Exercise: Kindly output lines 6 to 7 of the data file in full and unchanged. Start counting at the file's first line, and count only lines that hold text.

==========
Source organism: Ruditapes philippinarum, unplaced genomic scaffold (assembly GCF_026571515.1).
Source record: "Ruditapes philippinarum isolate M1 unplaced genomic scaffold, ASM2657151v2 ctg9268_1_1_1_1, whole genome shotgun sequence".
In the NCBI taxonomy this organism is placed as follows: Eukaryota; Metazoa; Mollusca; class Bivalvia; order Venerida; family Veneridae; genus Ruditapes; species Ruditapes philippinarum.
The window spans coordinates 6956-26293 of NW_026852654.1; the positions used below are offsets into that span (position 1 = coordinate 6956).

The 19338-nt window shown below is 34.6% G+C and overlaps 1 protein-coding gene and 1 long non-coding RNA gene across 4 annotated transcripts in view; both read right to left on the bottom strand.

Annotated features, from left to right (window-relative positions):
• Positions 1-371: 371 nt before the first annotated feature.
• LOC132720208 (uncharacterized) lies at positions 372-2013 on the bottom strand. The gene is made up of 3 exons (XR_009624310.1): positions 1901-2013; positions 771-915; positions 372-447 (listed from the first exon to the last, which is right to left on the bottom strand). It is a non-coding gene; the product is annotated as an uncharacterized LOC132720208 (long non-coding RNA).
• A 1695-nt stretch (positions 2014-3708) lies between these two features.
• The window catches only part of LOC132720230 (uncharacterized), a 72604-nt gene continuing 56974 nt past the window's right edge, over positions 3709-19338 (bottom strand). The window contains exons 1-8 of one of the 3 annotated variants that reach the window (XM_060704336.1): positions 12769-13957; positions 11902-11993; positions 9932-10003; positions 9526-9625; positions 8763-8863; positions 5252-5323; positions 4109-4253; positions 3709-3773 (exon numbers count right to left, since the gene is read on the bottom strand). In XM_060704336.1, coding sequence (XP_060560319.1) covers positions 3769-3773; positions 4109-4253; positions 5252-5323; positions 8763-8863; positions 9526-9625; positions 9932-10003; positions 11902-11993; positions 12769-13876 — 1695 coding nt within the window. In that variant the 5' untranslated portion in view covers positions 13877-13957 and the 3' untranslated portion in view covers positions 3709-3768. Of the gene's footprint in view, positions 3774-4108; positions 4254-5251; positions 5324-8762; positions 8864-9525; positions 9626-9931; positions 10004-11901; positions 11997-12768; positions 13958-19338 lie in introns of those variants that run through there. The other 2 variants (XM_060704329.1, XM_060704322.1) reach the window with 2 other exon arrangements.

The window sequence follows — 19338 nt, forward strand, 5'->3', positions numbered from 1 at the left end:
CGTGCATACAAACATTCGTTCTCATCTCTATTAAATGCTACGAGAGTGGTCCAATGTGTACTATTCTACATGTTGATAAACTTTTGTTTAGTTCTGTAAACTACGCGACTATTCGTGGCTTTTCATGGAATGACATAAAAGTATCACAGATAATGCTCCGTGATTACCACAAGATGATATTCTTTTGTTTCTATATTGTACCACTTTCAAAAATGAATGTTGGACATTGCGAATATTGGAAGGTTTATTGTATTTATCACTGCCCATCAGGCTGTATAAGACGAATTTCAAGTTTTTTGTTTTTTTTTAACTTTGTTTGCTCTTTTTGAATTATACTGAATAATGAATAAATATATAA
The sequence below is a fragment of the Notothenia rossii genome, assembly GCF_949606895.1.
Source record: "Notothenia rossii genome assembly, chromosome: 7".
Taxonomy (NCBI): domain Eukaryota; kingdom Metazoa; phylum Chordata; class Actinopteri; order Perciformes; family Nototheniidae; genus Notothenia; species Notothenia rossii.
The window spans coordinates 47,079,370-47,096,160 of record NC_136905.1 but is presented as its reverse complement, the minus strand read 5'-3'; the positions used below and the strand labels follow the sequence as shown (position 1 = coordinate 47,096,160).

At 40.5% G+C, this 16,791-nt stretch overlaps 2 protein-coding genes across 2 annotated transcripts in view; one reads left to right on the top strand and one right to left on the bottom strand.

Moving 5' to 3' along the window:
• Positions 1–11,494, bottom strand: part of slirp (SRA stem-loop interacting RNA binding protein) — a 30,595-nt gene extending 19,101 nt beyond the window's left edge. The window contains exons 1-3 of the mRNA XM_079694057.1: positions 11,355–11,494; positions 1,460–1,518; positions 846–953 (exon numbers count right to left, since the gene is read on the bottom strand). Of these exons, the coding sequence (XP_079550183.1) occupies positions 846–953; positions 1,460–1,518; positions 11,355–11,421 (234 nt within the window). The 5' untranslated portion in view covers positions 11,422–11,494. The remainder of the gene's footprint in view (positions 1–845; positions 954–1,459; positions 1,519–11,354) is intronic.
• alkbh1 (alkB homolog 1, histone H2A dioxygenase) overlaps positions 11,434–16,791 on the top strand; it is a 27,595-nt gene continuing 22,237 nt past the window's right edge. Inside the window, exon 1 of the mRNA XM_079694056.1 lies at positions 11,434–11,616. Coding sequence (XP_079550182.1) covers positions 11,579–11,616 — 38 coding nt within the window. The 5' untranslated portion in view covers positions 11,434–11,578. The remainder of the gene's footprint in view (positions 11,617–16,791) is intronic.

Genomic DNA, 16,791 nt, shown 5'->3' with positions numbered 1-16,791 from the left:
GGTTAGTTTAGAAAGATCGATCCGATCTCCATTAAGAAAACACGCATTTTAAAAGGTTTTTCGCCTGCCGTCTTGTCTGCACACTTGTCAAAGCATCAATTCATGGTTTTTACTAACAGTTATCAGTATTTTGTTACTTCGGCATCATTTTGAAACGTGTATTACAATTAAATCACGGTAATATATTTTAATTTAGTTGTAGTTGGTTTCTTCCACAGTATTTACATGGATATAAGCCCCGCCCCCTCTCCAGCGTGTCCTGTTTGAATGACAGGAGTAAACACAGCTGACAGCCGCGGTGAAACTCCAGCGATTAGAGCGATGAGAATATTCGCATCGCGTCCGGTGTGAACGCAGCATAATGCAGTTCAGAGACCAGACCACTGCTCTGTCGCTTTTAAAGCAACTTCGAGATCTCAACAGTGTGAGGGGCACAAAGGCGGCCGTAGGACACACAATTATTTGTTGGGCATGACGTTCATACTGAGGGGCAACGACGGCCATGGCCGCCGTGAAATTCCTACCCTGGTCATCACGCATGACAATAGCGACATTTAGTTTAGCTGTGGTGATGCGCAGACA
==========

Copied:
Annotated features, from left to right (window-relative positions):
• Positions 1-371: 371 nt before the first annotated feature.